How to transform economics? A philosophical appraisal
Deniz Kellecioglu ()
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Deniz Kellecioglu: United Nations Economic Commission for Africa (Addis Ababa, Ethiopia)
The Journal of Philosophical Economics, 2017, vol. 11, issue 1, 1-26
Ten years after the global financial crisis there is hardly any evidence that the theories, teaching and policies of mainstream economics have changed. This paper is an attempt to contribute to the greater understanding of this persistence, but also to the discussion on what the requirements are to materialise a transformation in economics, given the dismal outcomes in the world economy. The analytical approach of the paper is to utilise relevant philosophical accounts that point out attributes of dominant discourses, and methodological requirements to supersede an already dominant discourse. The objective is to contribute to an improved understanding of factors that obstruct or construct transformations in a knowledge field such as economics; and thereby contribute to transformation efforts, preferably for a more pluralist and emancipatory economics. Given the complexities and the tensions between different philosophical positions, the conclusions of this appraisal are summarised into five criteria that appear essential to realise a successful transformation in economics: critical juncture; dissimilarity; scholar validation; sensibility; and external power. It is suggested to revise efforts to fulfil these criteria as much, and as soon as possible, given the importance and urgency of changing the trajectory of our economies and societies.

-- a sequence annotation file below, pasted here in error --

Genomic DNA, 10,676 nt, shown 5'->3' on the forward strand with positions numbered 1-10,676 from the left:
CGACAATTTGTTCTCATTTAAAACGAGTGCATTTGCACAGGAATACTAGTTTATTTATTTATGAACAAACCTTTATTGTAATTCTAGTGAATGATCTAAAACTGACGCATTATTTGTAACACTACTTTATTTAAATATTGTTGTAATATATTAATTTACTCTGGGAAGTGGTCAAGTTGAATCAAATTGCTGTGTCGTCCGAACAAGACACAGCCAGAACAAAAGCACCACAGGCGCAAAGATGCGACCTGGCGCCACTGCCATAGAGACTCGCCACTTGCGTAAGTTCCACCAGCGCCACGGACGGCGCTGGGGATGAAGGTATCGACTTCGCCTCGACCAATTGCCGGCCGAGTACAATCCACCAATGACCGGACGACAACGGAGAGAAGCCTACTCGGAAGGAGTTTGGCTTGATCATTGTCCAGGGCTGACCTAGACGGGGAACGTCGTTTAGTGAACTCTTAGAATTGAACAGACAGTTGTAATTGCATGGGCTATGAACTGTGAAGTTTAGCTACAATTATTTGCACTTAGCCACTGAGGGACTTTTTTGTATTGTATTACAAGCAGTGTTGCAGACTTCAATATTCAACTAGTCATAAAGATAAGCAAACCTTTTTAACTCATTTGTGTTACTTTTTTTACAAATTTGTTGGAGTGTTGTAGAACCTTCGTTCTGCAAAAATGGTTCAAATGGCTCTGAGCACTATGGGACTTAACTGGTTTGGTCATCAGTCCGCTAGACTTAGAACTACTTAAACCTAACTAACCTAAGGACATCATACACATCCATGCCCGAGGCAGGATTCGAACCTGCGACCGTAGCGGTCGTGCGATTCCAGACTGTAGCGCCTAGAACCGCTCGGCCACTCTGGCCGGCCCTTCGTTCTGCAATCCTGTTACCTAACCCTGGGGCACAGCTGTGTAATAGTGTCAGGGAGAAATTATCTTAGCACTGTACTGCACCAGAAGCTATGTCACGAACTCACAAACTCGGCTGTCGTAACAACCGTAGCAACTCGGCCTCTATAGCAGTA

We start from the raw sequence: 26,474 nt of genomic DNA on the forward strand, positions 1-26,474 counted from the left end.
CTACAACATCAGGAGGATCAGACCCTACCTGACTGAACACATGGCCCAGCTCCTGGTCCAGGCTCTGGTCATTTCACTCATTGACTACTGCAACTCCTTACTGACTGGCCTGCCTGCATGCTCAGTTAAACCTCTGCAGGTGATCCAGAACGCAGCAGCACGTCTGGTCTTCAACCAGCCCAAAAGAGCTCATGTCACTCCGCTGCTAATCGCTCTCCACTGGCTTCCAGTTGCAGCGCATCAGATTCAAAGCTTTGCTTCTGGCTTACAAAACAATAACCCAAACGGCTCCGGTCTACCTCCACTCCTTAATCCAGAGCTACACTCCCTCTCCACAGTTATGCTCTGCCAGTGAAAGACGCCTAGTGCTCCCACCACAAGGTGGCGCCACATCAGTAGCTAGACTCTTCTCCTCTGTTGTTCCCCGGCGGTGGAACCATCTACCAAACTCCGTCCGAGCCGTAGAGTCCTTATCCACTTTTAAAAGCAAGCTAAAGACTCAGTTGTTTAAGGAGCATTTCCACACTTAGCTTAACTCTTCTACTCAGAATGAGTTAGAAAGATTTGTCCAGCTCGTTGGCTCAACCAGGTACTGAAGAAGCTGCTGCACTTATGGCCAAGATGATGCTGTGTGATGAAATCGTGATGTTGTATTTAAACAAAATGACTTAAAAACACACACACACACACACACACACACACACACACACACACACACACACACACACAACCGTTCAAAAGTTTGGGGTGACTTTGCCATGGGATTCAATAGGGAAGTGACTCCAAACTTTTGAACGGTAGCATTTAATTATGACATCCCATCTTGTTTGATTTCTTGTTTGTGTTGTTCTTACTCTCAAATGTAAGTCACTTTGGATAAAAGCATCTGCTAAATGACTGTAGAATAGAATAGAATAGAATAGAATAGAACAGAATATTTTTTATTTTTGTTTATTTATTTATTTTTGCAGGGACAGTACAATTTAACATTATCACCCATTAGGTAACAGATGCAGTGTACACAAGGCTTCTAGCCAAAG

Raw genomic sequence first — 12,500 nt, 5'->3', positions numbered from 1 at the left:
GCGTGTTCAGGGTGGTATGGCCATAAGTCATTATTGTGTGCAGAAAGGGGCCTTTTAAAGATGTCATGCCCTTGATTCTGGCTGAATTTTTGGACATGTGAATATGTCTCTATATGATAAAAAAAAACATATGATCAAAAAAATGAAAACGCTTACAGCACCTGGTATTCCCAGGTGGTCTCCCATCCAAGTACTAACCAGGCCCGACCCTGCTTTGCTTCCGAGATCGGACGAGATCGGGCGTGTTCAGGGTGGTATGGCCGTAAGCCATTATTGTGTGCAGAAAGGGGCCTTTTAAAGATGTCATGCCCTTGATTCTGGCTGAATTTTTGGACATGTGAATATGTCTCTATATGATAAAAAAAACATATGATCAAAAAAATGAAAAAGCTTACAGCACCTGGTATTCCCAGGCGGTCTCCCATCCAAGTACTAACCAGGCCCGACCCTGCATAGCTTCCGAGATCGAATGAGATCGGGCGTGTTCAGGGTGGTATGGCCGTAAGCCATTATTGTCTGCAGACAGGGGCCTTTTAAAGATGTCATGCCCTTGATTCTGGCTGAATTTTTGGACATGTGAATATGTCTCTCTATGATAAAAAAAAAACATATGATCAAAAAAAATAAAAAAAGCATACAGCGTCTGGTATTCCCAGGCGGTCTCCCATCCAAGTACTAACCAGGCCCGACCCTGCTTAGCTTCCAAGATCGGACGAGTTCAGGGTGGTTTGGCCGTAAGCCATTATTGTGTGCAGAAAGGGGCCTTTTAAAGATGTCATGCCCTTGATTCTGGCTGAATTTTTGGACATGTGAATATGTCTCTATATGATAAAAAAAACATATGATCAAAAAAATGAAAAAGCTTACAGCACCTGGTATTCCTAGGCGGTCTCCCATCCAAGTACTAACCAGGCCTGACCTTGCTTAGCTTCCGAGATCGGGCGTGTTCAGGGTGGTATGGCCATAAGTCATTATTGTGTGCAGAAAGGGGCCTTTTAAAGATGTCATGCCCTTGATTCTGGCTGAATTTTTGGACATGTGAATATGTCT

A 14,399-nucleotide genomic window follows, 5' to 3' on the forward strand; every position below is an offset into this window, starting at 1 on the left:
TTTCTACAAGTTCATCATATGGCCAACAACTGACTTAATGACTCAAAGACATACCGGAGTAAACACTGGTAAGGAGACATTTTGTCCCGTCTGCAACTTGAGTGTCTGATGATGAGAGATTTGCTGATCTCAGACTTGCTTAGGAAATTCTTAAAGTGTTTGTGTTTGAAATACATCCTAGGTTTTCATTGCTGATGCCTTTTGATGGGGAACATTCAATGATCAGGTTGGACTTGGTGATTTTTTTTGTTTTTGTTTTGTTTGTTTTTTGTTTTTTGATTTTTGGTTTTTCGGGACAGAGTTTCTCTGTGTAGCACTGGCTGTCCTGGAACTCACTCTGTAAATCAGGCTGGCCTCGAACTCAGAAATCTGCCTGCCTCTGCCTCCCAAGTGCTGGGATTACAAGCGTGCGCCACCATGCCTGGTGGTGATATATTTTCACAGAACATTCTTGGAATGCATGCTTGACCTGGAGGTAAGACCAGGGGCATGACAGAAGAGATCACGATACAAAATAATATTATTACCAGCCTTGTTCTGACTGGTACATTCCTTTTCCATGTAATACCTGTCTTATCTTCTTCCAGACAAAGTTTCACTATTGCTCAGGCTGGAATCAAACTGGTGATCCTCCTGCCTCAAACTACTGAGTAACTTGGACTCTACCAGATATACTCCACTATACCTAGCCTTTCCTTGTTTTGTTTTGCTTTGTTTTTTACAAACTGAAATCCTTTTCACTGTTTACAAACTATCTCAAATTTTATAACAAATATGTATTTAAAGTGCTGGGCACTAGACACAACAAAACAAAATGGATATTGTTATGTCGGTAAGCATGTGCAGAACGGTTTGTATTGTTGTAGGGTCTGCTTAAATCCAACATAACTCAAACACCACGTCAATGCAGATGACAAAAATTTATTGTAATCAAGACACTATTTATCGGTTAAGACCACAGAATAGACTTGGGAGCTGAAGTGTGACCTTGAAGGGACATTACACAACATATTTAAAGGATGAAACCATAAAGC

Keywords: philosophy; methodology; emancipation (search for similar items in EconPapers)
JEL-codes: B10 (search for similar items in EconPapers)
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Persistent link: https://EconPapers.repec.org/RePEc:bus:jphile:v:11:y:2017:i:1:n:1
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